Illumination's "Grinch," narrated by Pharrell Williams, gives the title character, voiced by Benedict Cumberbatch, a backstory in an orphanage and fills out the story of his foil Cindy Lou Who.
It's the second Seuss adaptation for Illumination. Its version of "The Lorax" opened with a comparable $70 million weekend and went on to gross $348.8 million worldwide.
"The Grinch" was widely expected to be No. 1 with few other major openings this weekend, but it surpassed projections that had it bringing in closer to $60 million, continuing what's become a trend in 2018.
"'The Grinch' is just the latest in a string of over-performers," said Paul Dergarabedian, senior media analyst for Comscore. "'Bohemian Rhapsody' was bigger than expected, 'A Star Is Born' was bigger than expected. It's fueling a box-office surge."
The industry has reached a cumulative box office total of $10 billion faster than in any other year, Dergarabedian said.
The Christmas theme of "The Grinch" could sustain it through the holidays and Universal hopes it has a longer life than that.
"With Thanksgiving coming, we're poised to have a great run through that," said Jim Orr, president of domestic distribution for Universal. "Illumination's created such a classic take on this beloved character that audiences will be enjoying it for a really long time."
But big rivals loom soon, including "Fantastic Beasts: The Crimes of Grindelwald" next week and "Ralph Breaks The Internet" on Nov. 21.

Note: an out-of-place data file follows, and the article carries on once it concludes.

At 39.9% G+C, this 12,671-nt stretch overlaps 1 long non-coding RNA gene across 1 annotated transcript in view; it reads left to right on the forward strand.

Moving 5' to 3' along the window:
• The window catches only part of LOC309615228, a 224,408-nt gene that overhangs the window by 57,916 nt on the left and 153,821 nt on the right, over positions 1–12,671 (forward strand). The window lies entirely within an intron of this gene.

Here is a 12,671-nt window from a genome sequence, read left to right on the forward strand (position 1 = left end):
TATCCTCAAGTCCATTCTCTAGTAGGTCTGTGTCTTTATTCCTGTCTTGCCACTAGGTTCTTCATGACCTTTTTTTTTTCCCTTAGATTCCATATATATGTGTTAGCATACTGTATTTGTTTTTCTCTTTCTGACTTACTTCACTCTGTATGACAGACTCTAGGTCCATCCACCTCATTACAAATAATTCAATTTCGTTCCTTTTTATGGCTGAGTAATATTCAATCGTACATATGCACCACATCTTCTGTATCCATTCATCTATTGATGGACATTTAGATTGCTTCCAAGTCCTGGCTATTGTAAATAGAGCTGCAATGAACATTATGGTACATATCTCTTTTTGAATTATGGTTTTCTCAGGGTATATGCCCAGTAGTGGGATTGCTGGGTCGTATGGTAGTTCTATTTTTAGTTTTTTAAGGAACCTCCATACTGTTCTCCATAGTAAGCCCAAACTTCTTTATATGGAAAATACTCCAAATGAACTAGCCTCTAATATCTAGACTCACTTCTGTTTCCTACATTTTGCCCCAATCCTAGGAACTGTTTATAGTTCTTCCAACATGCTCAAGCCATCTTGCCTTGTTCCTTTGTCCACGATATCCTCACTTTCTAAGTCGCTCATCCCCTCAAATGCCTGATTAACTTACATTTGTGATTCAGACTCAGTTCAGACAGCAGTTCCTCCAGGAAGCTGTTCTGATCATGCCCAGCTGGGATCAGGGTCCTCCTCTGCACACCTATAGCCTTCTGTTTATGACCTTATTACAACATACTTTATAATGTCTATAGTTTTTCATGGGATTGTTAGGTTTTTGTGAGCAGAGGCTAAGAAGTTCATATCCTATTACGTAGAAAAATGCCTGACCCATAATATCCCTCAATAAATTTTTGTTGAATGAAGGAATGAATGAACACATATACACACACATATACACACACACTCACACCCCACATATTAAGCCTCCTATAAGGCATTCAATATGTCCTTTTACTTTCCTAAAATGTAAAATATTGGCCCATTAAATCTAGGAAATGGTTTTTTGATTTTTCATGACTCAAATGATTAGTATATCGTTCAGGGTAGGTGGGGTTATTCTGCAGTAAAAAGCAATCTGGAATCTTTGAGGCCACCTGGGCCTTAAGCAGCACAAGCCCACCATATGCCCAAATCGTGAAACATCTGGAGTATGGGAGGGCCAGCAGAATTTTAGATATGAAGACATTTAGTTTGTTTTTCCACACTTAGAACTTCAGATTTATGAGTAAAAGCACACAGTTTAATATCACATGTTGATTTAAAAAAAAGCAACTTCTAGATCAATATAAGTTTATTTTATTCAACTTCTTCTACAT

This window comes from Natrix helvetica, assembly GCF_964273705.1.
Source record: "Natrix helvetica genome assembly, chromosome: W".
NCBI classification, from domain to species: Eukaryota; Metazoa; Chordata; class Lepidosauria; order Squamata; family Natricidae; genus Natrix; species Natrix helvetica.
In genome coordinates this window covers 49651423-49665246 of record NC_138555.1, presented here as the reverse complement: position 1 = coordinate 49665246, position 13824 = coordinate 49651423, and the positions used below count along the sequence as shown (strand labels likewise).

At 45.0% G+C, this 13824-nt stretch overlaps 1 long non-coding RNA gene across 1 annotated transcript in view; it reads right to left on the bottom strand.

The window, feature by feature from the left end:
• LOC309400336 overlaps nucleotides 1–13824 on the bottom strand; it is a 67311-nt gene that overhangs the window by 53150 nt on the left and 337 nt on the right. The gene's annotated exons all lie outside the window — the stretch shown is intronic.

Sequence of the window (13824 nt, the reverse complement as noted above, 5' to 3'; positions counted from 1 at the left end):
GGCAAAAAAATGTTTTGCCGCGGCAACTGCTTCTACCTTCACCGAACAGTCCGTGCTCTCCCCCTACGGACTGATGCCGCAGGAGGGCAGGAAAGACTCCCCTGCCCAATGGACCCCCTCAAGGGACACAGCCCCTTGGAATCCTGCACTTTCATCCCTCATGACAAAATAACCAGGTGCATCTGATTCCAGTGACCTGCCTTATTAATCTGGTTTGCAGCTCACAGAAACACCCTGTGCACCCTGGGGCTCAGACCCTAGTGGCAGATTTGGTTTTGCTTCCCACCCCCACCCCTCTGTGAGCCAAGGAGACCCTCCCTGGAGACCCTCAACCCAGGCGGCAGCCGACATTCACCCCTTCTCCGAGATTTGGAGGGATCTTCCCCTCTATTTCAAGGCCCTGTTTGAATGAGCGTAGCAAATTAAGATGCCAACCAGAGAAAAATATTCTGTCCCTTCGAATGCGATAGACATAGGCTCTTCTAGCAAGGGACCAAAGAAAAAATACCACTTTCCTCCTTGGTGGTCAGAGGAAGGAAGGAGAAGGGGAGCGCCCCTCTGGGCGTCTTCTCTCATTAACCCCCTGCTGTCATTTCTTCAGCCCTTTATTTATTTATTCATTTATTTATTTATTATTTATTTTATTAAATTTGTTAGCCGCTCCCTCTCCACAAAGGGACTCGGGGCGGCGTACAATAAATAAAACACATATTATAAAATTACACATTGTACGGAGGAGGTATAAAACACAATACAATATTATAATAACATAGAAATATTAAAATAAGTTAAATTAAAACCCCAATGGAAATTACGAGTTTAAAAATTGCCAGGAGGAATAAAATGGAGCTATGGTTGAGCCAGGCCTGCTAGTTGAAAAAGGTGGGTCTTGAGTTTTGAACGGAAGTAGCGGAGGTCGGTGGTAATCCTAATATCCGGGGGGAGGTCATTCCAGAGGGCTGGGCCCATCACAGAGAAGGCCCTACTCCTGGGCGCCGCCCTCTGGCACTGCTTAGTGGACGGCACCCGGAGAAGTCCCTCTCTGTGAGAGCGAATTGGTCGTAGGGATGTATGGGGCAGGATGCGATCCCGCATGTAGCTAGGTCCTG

"We've got a lot of competition coming up for family audiences," Dergarabedian said.
Estimated ticket sales for Friday through Sunday at U.S. and Canadian theaters, according to comScore. Where available, the latest international numbers for Friday through Sunday also are included. Final domestic figures will be released Monday.
1. "Dr Seuss' The Grinch," $66 million ($12.7 million international).
2. "Bohemian Rhapsody," $30.8 million ($63 million international).
3. "Overlord," $10.1 million, ($9.2 million international).
4. "The Nutcracker and the Four Realms," $9.5 million, ($13.5 million international).
5. "The Girl in the Spider's Web," $8 million, ($6.2 million international).
6. "A Star Is Born," $8 million ($9 million international).
7. "Nobody's Fool," $6.5 million.
8. "Venom," $4.8 million ($118.2 million international).
9. "Halloween," $3.8 million ($5.9 million).
10. "The Hate U Give," $2 million.
Estimated ticket sales for Friday through Sunday at international theaters (excluding the U.S. and Canada), according to comScore:
1. "Venom," $118.2 million.
2. "Bohemian Rhapsody," $63 million.
3. "The Nutcracker and the Four Realms," $13.5 million.
4. "Dr Seuss' The Grinch," $12.7 million.
5. "Detective Conan: Zero the Enforcer," $12.4 million.
6. "Intimate Strangers," $9.2 million.
7. "Overlord," $9.2 million.
8. "A Star Is Born," $9 million.
9. "The Girl in the Spider's Web," $6.2 million.
10. "Halloween," $5.9 million.
Dhaka, Nov 11 (UNB) - This year writers Rizia Rahman and Fatima Rumi will receive the Exim Bank-Anyadin Humayun Ahmed Literary Award at Bangla Academy on Monday.
The award giving ceremony will be held at Abdul Karim Sahitya Bisharad auditorium of the Academy where Finance Minister Abul Maal Abdul Muhith will be the chief guest.
Rizia Rahman has been selected for the award in recognition of her contribution in the field of literature, while Farima Rumi has been selected in the young writer category.
Rizia Rahman is a Bangladeshi novelist who is best known for her novel ‘Bong Theke Bangla’. She is also a recipient of Bangla Academy Literary Award and Fatima Rumi previously won Kali O Kolom Award-2014 in the Short Stories and Novel category for her debut book ‘Ami Onindita’.